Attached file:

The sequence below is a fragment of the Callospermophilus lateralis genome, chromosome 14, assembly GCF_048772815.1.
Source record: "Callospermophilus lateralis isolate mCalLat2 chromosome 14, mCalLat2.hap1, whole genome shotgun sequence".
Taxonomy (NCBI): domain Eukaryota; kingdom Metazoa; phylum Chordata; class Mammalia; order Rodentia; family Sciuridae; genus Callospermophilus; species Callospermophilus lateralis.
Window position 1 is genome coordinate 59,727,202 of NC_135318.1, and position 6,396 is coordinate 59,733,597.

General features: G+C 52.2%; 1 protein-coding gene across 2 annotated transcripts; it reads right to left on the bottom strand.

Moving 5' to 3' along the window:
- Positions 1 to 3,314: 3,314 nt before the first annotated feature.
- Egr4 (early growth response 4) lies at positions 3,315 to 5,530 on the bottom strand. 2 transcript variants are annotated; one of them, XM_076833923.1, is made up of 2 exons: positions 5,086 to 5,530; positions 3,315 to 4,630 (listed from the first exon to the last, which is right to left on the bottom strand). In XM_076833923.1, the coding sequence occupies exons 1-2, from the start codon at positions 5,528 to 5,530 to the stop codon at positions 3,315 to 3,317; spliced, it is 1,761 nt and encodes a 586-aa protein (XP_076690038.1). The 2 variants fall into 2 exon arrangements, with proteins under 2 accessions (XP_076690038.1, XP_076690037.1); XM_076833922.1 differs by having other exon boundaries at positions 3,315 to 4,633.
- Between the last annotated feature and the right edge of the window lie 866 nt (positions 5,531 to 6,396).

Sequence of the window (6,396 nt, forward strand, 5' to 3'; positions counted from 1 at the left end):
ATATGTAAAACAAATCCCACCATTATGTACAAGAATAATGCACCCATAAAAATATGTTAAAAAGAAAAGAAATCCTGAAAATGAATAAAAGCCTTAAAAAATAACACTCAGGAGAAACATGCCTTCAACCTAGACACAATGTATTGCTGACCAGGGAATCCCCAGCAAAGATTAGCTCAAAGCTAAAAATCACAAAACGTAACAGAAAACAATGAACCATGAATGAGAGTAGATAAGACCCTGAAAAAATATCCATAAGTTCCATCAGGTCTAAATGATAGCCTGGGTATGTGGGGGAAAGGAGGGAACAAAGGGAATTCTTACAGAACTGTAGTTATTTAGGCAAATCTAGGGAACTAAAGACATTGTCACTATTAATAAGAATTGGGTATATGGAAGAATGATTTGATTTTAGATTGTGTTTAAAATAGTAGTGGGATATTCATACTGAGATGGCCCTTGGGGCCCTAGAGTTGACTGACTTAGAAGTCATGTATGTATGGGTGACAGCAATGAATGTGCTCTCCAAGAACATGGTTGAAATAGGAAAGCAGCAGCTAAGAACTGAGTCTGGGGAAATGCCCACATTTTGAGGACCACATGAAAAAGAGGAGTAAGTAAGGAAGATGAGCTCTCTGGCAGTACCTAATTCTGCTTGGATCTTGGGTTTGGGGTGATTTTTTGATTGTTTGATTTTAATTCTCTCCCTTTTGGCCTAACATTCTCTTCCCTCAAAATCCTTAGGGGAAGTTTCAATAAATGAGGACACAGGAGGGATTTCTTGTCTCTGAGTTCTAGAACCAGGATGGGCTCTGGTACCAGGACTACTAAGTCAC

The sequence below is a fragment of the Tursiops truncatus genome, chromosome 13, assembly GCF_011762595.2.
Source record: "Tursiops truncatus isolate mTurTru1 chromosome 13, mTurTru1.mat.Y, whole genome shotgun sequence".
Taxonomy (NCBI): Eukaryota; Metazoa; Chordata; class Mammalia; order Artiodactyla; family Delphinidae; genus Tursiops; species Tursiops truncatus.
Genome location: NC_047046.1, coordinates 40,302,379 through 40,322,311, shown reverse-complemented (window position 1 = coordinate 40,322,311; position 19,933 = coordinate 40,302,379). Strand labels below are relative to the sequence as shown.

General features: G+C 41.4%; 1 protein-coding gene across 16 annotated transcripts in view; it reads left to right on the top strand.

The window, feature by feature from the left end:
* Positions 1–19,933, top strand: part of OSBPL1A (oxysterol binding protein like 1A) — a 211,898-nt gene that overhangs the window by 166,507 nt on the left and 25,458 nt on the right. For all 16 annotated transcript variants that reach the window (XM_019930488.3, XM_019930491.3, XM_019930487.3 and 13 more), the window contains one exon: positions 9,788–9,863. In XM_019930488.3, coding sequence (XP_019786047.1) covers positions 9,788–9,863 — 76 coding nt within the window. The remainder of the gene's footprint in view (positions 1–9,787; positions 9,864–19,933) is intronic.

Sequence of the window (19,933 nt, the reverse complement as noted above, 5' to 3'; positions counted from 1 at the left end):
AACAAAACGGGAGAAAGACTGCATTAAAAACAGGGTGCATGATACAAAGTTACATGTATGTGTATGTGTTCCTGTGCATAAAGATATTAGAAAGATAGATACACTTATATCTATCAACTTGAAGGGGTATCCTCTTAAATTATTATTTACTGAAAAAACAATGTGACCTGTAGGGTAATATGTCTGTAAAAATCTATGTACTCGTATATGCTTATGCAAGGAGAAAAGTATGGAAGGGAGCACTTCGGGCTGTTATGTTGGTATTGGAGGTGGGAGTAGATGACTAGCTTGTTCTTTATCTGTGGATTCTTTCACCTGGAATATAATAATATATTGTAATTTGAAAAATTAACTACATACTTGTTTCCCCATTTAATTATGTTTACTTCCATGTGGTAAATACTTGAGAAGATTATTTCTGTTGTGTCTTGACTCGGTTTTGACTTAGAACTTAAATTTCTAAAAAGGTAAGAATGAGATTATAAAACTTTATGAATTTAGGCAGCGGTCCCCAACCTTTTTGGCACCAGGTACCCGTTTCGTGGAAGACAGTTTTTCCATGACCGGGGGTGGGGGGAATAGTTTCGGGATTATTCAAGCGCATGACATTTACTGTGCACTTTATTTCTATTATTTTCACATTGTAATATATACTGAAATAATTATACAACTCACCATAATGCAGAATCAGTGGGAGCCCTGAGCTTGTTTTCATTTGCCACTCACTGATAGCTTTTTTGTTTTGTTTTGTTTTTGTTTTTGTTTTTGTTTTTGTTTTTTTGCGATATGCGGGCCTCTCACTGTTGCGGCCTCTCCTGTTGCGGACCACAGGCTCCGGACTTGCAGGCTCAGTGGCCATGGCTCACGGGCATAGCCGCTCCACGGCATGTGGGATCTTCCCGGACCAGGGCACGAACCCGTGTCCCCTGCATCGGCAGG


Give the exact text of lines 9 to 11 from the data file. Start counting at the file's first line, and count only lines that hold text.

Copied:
- Between the last annotated feature and the right edge of the window lie 866 nt (positions 5,531 to 6,396).

Sequence of the window (6,396 nt, forward strand, 5' to 3'; positions counted from 1 at the left end):
ATATGTAAAACAAATCCCACCATTATGTACAAGAATAATGCACCCATAAAAATATGTTAAAAAGAAAAGAAATCCTGAAAATGAATAAAAGCCTTAAAAAATAACACTCAGGAGAAACATGCCTTCAACCTAGACACAATGTATTGCTGACCAGGGAATCCCCAGCAAAGATTAGCTCAAAGCTAAAAATCACAAAACGTAACAGAAAACAATGAACCATGAATGAGAGTAGATAAGACCCTGAAAAAATATCCATAAGTTCCATCAGGTCTAAATGATAGCCTGGGTATGTGGGGGAAAGGAGGGAACAAAGGGAATTCTTACAGAACTGTAGTTATTTAGGCAAATCTAGGGAACTAAAGACATTGTCACTATTAATAAGAATTGGGTATATGGAAGAATGATTTGATTTTAGATTGTGTTTAAAATAGTAGTGGGATATTCATACTGAGATGGCCCTTGGGGCCCTAGAGTTGACTGACTTAGAAGTCATGTATGTATGGGTGACAGCAATGAATGTGCTCTCCAAGAACATGGTTGAAATAGGAAAGCAGCAGCTAAGAACTGAGTCTGGGGAAATGCCCACATTTTGAGGACCACATGAAAAAGAGGAGTAAGTAAGGAAGATGAGCTCTCTGGCAGTACCTAATTCTGCTTGGATCTTGGGTTTGGGGTGATTTTTTGATTGTTTGATTTTAATTCTCTCCCTTTTGGCCTAACATTCTCTTCCCTCAAAATCCTTAGGGGAAGTTTCAATAAATGAGGACACAGGAGGGATTTCTTGTCTCTGAGTTCTAGAACCAGGATGGGCTCTGGTACCAGGACTACTAAGTCAC